In “3 Cover Letter Tips that Guarantee an Interview,” Rebecca Thorman presents solid advice for crafting an impressive and memorable cover letter. To get an introduction, I recommend calling over sending emails; the added effort is well worth it. Begin the call by asking if the person has a few minutes to talk and then keep the call short and concise. If you don’t get much of a response, ask if you might call back in a week to touch base and see if anything came to mind. It is wise to avoid putting anything in writing as emails are easily forwarded and may end up in the hands of someone at your company. In terms of the cover letter itself, I generally like using three bullet points to summarize the skills and experiences that make you perfect for the job; the extent to which you need to quantify your accomplishments varies greatly by industry and more creative roles might require a more unique approach. Overall, anecdotes (supported by names and numbers) are better than lists of adjectives. When you do use adjectives, keep them precise and focused; generic strings of adjectives such as “ambitious, enthusiastic, hard-working and creative” are self-defeating. My only objection to Ms. Thorman’s example is the phrase “With no prior sales or marketing experience.” Although she goes on to describe an impressive accomplishment, it is never a good idea to begin by exposing a significant weakness.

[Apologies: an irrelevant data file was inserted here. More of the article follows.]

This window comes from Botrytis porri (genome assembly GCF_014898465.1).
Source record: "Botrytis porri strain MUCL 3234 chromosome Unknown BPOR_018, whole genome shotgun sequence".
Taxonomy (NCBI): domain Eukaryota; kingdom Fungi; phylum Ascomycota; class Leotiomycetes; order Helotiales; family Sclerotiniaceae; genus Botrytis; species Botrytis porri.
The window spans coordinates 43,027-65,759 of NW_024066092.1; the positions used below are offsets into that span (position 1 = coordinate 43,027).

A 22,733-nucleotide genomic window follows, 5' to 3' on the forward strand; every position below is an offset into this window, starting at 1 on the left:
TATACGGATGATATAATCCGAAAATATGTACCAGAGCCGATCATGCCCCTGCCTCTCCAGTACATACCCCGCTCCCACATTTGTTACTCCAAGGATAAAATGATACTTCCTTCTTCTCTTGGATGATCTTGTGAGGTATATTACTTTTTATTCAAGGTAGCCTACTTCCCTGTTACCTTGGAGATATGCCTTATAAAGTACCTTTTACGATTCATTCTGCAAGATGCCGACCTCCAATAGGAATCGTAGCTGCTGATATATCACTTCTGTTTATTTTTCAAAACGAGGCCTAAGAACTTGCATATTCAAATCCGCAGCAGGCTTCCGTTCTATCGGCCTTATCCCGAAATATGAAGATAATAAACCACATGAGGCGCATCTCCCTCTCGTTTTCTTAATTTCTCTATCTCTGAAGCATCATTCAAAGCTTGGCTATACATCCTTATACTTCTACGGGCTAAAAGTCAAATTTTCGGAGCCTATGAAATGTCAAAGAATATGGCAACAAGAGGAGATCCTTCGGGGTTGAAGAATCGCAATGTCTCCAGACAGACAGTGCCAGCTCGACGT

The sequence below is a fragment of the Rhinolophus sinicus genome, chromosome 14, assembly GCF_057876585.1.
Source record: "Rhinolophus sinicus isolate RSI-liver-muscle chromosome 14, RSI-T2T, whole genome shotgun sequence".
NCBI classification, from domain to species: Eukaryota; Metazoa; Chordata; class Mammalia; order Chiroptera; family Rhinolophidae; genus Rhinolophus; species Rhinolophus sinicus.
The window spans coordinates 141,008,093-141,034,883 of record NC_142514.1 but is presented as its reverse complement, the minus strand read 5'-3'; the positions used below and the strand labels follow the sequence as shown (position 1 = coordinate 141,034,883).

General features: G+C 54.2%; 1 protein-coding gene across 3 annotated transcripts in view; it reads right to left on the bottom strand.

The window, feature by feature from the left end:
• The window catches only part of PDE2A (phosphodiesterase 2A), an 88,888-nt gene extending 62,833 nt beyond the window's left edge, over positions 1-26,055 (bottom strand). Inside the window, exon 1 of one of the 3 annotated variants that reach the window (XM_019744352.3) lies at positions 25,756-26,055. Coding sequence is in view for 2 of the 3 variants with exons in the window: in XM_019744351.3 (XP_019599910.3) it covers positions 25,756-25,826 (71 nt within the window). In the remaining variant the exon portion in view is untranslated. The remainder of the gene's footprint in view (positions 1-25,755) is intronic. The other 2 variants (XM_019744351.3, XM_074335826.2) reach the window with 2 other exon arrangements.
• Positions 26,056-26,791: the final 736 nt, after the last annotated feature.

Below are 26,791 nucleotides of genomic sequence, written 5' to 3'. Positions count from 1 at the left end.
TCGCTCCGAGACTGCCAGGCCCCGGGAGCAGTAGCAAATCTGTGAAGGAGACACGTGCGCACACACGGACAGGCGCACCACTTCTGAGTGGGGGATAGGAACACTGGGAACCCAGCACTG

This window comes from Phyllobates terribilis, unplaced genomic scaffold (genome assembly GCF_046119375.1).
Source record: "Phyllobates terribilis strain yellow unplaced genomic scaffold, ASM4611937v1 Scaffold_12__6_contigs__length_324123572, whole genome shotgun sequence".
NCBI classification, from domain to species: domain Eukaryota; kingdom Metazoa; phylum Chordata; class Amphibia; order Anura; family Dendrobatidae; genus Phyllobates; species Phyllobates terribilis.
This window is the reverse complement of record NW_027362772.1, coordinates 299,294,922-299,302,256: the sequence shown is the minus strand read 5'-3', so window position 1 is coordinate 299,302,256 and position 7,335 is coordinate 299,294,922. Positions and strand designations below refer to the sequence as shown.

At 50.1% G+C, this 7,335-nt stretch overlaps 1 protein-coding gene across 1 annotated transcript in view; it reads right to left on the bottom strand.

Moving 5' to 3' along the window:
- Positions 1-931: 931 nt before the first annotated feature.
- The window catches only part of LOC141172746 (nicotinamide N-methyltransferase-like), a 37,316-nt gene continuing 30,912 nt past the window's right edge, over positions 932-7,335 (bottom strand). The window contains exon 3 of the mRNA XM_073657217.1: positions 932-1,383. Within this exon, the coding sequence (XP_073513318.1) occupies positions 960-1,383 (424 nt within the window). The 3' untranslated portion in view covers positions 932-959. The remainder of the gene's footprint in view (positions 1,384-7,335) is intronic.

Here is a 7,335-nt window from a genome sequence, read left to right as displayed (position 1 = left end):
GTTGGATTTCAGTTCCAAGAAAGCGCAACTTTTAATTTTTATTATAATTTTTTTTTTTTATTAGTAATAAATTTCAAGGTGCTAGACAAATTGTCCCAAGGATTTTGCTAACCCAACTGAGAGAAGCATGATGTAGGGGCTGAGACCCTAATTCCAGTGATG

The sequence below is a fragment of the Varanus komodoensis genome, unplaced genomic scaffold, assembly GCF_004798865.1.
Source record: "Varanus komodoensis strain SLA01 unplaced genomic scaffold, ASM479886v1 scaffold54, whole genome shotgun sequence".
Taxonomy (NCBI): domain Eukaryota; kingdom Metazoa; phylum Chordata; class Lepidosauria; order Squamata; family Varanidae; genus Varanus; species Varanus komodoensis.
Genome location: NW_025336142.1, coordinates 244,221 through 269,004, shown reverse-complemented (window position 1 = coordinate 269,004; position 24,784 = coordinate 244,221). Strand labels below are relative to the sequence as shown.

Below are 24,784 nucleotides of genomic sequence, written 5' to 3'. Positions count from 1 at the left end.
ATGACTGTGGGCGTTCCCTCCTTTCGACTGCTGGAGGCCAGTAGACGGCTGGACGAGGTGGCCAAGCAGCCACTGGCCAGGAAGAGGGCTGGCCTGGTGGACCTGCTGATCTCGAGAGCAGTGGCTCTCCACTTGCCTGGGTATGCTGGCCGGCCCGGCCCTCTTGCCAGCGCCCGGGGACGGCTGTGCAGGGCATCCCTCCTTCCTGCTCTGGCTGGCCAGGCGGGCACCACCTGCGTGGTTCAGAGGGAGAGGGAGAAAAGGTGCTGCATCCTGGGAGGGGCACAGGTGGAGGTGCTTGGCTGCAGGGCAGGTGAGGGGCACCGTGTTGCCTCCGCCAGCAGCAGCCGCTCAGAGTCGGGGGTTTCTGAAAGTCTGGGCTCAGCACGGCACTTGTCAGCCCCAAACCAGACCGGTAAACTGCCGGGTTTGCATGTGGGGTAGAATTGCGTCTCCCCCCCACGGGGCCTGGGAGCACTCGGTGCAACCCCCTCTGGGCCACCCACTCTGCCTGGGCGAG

For the original article, see http://money.usnews.com/money/blogs/outside-voices-careers/2013/07/25/3-cover-letter-tips-that-guarantee-an-interview.